If a Muslim dies and leaves behind many children and a lot of money, is it permissible for them to slaughter any of their sheep for the dead?
Is it permissible that a baker can make bread for him on the seventh or the fortieth day of his death as a gift and gather Muslims to eat?
Giving Sadaqah (voluntary charity) on behalf of a deceased person is permissible. Feeding and facilitating matters for the poor and the needy, offering condolence to the neighbors and being generous to Muslims, are all kinds of good deeds that are exhorted by the Shari`ah (Islamic law). As for slaughtering sheep, cows, camels, birds and suchlike for the deceased at the time of his death or on a specific day such as the seventh or fortieth day after his death, (Part No. 9; Page No. 27) this is an act of Bid`ah (innovation in religion). In addition, baking bread on a specific day such as the seventh day, the fortieth day, Thursdays, Fridays or on the same night to give as Sadaqah on behalf of the deceased at that time, these are acts of Bid`ah which were not known at the time of the righteous predecessors (may Allah be pleased with them). We should give up these acts due to the saying of the Prophet:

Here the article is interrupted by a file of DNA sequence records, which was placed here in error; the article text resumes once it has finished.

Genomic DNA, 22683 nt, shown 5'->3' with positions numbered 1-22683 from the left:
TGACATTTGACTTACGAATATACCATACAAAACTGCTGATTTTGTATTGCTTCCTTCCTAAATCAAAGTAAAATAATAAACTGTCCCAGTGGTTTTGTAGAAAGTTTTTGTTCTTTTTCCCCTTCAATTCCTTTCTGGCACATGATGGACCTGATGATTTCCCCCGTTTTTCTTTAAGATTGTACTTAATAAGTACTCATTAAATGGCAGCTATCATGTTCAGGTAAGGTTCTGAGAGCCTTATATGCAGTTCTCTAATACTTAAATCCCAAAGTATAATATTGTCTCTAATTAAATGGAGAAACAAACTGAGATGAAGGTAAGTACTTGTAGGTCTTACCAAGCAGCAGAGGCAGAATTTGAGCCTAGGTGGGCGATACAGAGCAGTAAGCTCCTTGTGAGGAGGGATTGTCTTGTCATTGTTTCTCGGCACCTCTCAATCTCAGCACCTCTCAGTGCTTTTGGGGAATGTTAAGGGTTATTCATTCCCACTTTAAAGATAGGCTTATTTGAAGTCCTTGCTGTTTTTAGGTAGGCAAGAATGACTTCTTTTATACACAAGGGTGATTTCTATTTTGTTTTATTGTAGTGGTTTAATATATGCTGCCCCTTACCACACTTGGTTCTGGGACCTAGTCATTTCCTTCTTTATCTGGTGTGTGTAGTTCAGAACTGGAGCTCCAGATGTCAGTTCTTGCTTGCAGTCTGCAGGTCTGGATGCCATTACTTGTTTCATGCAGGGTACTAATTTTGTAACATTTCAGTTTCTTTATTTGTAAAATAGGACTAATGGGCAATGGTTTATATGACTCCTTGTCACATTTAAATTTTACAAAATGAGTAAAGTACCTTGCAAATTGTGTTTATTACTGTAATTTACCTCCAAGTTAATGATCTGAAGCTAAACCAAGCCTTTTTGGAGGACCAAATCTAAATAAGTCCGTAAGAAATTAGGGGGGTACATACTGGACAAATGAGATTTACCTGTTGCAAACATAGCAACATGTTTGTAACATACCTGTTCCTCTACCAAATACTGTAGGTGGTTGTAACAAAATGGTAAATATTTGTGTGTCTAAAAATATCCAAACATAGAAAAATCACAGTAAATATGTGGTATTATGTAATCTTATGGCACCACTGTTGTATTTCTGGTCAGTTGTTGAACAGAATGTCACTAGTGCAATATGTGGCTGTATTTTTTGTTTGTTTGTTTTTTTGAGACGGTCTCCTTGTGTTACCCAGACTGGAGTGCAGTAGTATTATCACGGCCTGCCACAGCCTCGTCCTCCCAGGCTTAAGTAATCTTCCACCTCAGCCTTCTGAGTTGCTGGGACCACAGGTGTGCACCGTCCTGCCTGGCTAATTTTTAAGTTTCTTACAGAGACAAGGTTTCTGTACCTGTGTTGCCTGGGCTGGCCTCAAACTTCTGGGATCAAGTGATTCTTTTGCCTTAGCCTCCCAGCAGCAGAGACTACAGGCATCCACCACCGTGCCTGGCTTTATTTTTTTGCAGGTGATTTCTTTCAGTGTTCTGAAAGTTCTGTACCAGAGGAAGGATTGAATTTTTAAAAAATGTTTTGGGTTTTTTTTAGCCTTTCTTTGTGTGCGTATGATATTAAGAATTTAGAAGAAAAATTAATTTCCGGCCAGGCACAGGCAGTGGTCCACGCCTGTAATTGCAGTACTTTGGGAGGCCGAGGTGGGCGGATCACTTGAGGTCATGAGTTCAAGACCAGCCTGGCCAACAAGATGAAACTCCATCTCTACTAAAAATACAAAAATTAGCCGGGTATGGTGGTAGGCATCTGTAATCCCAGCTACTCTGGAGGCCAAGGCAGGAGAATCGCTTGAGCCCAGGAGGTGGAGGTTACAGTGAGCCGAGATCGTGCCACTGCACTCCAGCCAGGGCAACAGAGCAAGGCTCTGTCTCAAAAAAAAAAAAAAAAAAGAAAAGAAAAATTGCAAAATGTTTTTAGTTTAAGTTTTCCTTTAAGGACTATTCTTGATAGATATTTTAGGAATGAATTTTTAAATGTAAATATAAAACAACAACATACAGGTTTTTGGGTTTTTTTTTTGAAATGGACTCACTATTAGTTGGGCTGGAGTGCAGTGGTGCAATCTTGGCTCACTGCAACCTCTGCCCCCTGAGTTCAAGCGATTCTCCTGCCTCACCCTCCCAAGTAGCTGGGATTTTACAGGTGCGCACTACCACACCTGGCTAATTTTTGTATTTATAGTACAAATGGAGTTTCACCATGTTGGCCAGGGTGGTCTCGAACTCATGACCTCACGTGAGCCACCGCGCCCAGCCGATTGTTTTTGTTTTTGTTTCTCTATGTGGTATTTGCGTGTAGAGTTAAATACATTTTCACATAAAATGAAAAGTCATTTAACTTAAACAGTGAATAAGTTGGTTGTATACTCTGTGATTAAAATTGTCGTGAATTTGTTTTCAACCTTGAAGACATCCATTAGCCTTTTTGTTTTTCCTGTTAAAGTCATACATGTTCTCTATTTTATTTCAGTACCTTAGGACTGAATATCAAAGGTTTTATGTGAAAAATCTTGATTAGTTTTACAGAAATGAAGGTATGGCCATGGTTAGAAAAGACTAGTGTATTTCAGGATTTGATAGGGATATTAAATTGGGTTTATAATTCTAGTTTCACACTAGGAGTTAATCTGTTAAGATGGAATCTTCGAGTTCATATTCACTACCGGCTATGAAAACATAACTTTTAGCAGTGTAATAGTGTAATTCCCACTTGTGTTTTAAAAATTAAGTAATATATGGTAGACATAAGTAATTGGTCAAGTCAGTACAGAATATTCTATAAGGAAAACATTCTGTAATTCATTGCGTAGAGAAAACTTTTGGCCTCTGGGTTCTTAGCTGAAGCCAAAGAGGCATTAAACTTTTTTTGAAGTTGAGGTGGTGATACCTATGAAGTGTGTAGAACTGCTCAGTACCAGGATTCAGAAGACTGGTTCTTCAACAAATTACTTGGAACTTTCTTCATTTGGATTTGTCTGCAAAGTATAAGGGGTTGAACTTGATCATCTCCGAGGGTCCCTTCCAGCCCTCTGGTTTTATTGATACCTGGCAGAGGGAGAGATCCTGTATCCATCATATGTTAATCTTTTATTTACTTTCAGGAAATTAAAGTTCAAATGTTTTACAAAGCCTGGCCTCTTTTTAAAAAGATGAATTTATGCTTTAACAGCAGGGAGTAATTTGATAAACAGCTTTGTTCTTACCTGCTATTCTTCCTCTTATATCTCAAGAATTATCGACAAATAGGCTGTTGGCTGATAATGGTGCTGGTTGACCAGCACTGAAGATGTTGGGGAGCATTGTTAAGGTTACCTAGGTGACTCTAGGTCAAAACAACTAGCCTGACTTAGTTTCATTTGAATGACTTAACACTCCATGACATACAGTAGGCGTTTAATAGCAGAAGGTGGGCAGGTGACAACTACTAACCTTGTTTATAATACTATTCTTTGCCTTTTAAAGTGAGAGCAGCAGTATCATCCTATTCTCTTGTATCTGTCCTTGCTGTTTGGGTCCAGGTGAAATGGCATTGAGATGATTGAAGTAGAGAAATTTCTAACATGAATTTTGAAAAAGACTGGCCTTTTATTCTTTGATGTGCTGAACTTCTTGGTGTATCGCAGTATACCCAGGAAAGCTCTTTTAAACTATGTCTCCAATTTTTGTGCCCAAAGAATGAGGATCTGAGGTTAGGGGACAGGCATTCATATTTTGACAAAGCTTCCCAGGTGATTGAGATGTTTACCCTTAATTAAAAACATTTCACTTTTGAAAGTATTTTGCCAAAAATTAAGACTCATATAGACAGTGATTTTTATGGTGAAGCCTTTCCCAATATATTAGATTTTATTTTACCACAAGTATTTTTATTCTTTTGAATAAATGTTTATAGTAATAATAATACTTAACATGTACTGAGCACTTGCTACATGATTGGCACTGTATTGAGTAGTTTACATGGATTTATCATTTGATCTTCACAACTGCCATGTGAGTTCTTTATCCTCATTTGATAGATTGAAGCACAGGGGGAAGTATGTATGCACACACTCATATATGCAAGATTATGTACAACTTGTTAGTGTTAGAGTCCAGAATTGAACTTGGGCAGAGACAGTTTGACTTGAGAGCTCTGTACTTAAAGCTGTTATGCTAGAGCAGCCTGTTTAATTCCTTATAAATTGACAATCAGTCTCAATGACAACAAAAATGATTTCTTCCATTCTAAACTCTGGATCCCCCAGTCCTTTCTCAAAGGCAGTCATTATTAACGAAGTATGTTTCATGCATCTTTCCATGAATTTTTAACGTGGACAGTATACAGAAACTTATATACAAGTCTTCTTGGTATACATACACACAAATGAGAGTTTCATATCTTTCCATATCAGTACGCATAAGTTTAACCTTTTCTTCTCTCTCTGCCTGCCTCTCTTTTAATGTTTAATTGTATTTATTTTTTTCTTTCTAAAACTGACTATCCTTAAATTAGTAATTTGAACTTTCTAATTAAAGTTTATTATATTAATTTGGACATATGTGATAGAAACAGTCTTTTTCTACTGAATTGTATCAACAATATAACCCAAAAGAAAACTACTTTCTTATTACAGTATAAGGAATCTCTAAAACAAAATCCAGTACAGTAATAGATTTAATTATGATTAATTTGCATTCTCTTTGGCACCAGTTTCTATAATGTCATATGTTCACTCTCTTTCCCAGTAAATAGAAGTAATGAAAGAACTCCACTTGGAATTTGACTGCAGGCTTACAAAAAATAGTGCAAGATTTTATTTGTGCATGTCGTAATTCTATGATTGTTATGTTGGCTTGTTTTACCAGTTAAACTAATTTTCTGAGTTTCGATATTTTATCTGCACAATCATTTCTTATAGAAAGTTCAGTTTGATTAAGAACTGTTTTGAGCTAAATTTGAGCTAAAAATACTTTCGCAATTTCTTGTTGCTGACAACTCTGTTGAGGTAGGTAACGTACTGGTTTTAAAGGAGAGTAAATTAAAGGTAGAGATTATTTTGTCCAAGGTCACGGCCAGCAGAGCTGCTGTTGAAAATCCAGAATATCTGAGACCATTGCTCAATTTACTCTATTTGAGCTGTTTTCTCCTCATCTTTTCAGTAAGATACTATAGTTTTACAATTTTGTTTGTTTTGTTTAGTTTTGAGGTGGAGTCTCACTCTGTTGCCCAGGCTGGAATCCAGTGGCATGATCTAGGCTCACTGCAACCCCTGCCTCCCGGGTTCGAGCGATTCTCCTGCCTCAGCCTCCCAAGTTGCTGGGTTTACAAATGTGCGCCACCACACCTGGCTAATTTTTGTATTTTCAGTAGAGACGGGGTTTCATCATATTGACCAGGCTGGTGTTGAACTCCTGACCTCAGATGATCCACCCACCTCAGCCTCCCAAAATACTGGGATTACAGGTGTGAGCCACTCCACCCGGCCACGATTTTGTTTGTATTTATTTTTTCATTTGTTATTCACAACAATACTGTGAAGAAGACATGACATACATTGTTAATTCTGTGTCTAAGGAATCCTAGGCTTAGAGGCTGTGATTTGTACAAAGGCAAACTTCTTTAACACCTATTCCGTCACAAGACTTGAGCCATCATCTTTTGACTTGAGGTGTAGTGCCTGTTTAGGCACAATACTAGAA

Anyone who introduces anything into this matter of ours (Islam) that is not part of it will have it rejected.
Beware of newly-introduced matters in (religion), for every newly-introduced matter is a Bid‘ah (innovation in religion), and every Bid‘ah is a Dalalah (deviation from what is right).
However, the heirs should give charity on behalf of their deceased without specifying a certain time for it due to the belief that it has a certain benefit or excellence unless it is explained by Shari`ah such as the Sadaqah during Ramadan, and in the first ten days of Dhul-Hijjah because of the excellence of these times and multiplication of the rewards therein.May Allah grant us success. May peace and blessings be upon our Prophet Muhammad, his family, and Companions.